June bugs are harmless to humans. They don’t even have any venom or poison in them. They do not bite or sting and may only cause mild irritation if they are touched. However, if you are allergic to them, it may be wise to avoid June bugs altogether.
As they are harmless to humans, they are also not known to carry any diseases. However, they are known for causing damage to property or crops. If infested, it can make a huge headache for many farmers every year.
Are June Bugs Harmful to Humans?
June bugs are not harmful to humans since they do not typically bite, sting, or carry poisonous chemicals. In fact, they are beneficial insects that help control pests and crop diseases.
June bugs feed on aphids and other small insects, which are common pests in many gardens. When they feed on these pests, they help reduce the number of these insects that can damage crops.
What Happens When a June Bug Bites You?
While June bugs do not typically bite humans and pets, they may do so if they feel they’re squished between your fingers or toes. The bite will cause an itchy red spot on your skin that eventually disappears on its own after a few days.
Remember, however, that this scenario happens very rarely, as they do not bite humans. In fact, they do not have any interest in humans at all!
Are June Bugs Safe to Touch?
June bugs are safe to touch. They are not considered dangerous to humans because their bodies contain no venom or other chemicals. As mentioned already, they do not bite or sting, and they don’t carry any diseases. If you feel like handling one, it is best to use caution and don’t get too close to your face.
Who Eats June Bugs?
June bugs are eaten by many different animals and birds. They are primarily a food source for birds, which may eat them whole or pluck out the insects from the plant.
Birds are the primary consumers of June bugs, with some species consuming up to 200-400 June bugs per day. These birds include crows, jays, woodpeckers, and blue jays. Other birds that eat June bugs include finches, cardinals, juncos, and tanagers.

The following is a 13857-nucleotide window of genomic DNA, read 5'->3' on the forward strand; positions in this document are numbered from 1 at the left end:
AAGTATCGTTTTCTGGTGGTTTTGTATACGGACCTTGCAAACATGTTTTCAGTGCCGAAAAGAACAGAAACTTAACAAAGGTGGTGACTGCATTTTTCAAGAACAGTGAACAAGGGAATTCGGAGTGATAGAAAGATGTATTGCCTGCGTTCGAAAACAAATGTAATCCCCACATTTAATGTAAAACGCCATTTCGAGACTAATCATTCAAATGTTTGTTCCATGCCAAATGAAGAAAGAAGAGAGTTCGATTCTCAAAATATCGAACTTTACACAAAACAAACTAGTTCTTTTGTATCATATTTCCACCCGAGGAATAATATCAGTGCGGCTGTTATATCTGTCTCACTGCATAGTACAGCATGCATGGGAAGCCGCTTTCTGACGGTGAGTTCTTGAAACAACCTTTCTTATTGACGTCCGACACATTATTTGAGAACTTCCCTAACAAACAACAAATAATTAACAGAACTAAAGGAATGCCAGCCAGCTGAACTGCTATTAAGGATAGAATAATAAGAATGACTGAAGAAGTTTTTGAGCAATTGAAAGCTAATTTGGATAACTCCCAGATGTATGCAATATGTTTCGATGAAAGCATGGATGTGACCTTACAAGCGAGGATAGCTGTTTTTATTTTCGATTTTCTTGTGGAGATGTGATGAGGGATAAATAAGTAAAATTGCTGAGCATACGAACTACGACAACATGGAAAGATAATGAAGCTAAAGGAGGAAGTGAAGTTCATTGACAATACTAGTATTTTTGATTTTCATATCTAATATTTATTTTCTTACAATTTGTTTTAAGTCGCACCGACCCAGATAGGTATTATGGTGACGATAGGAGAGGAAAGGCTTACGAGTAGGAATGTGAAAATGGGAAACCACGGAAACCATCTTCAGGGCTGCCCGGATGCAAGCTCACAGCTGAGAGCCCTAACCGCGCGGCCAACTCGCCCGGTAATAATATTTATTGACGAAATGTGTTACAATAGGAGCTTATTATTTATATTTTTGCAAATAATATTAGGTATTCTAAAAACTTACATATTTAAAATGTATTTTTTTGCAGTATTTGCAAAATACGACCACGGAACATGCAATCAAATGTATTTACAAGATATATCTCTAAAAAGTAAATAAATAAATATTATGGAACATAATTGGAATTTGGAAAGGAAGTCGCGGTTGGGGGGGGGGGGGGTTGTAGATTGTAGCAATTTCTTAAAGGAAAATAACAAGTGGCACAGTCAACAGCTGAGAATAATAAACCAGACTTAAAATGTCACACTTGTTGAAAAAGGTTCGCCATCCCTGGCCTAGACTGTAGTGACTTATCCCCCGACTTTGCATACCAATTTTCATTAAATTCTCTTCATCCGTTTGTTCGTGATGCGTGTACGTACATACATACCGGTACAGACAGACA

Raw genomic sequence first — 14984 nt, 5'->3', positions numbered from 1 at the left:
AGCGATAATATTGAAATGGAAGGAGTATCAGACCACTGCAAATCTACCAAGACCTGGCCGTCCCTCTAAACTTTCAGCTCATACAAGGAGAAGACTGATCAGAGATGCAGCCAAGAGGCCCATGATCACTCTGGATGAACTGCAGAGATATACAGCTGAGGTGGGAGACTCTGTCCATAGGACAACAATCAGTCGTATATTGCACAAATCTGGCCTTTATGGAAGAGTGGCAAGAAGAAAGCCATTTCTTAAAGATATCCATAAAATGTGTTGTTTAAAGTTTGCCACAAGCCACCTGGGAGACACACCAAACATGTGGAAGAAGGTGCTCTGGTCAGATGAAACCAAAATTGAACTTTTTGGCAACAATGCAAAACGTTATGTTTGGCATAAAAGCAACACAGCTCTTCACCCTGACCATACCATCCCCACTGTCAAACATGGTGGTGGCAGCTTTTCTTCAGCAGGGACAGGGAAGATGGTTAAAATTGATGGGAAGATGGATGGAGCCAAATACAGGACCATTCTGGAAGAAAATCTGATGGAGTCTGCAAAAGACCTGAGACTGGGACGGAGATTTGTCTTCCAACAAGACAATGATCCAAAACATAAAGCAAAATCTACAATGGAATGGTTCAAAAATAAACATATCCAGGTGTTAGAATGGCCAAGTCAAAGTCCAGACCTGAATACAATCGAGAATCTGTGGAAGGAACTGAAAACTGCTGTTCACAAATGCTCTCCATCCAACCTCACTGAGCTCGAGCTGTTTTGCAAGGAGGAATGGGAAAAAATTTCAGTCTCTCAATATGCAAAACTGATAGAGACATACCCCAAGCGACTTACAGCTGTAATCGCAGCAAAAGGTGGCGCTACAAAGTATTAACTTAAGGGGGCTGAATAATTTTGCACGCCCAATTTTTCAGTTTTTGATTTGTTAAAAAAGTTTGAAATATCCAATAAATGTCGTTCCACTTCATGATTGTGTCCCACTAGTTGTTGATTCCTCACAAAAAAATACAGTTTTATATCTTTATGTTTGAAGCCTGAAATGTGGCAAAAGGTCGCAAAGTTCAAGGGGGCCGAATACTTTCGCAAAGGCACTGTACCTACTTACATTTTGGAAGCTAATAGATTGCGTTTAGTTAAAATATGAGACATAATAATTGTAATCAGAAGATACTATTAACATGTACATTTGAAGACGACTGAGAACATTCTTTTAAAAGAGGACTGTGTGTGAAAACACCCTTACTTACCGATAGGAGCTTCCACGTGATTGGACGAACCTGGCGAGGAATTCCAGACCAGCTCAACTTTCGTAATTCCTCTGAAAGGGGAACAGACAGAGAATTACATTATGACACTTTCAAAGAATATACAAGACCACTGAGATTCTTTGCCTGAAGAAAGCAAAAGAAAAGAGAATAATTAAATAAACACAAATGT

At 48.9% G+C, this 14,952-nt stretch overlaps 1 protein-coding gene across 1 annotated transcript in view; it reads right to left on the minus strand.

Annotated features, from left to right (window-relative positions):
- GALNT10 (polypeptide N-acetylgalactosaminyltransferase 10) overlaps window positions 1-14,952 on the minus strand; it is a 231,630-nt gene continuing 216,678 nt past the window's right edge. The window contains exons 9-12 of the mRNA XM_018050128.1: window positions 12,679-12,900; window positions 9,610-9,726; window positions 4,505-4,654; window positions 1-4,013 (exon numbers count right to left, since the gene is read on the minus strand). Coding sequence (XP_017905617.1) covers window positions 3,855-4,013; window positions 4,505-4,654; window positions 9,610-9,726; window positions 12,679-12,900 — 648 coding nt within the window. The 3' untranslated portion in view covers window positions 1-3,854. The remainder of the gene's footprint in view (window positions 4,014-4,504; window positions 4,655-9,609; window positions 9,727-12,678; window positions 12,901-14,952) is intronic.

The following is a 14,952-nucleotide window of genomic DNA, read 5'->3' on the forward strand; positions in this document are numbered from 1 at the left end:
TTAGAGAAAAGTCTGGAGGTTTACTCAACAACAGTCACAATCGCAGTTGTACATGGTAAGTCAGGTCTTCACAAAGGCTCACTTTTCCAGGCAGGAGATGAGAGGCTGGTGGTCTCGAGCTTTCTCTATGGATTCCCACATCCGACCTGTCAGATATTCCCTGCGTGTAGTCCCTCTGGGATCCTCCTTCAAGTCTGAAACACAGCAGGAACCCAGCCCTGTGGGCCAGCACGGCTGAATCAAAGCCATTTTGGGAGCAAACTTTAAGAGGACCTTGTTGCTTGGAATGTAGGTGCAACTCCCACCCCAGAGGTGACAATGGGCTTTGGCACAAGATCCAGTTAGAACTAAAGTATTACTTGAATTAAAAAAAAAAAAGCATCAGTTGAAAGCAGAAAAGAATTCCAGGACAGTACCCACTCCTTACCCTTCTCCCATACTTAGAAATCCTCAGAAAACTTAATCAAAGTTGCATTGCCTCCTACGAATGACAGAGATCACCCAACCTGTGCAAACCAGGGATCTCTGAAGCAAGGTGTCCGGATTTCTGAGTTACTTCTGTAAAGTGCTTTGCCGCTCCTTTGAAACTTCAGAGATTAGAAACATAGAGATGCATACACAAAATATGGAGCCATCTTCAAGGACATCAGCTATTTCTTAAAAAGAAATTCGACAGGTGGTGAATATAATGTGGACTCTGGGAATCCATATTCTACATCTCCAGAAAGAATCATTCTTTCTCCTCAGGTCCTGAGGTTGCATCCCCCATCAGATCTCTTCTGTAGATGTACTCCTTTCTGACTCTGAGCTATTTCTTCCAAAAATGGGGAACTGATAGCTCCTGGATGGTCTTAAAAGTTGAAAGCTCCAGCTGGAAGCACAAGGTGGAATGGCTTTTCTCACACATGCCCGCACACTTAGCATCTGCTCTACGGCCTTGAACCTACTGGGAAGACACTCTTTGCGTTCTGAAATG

Why Are June Bugs So Annoying?
June bugs are annoying because they’re loud, persistent, and flit around your yard like crazy. Since they’re really small, they can be hard to see if you are not looking for them. They also tend to fly into your house and sit on everything for comfort.
Also, they emit a high-pitched squeal that sounds like an angry cat being strangled by its tail—and it drives people nuts! They like to land on people and get stuck in their hair, and they can cause allergic reactions.
How Do You Keep June Bugs Away?
Keeping June bugs away is a difficult task. These bugs are typically attracted to light and warmth, which makes them ideal for living in houses or apartments during the warmer months. They can be found in any area that has an abundance of light, such as windowsills, porches, and patios.
The best way to keep these insects out of your home is by sealing up openings that they might use to get inside.
For example, if there’s a hole in your window screen or your screen door has come off its hinges and is lying on the ground outside, you should repair it so that it’s solid and not allowing insects access into your home.
You also need to be sure to seal up any cracks around doors and windows where bugs might crawl through.
As with any category of insect, it’s important to spend time learning as much as you can to become aware of how these little creatures, such as June bugs affect our lives in general.
While they may not be the most welcome of guests in many homes, there are some facts about June bugs that make them seem less scary.
When given proper respect and understanding, June bugs can teach people a great deal about the fascinating world of insects. Hopefully, this can inspire us to keep looking for more natural solutions whenever we can.
List of Sources
June Beetle (Family Scarabaeidae). (2008). University of Wisconsin.
Ishida, C., Kono, M., Sakai, S. (2009). A new pollination system: brood-site pollination by flower bugs in Macaranga (Euphorbiaceae). Annals of botany.
Syers, W. (2021). Eating insects — safely. Michigan State University Extension.
June Bug Redux (Family Scarabaeidae). (2014). University of Wisconsin.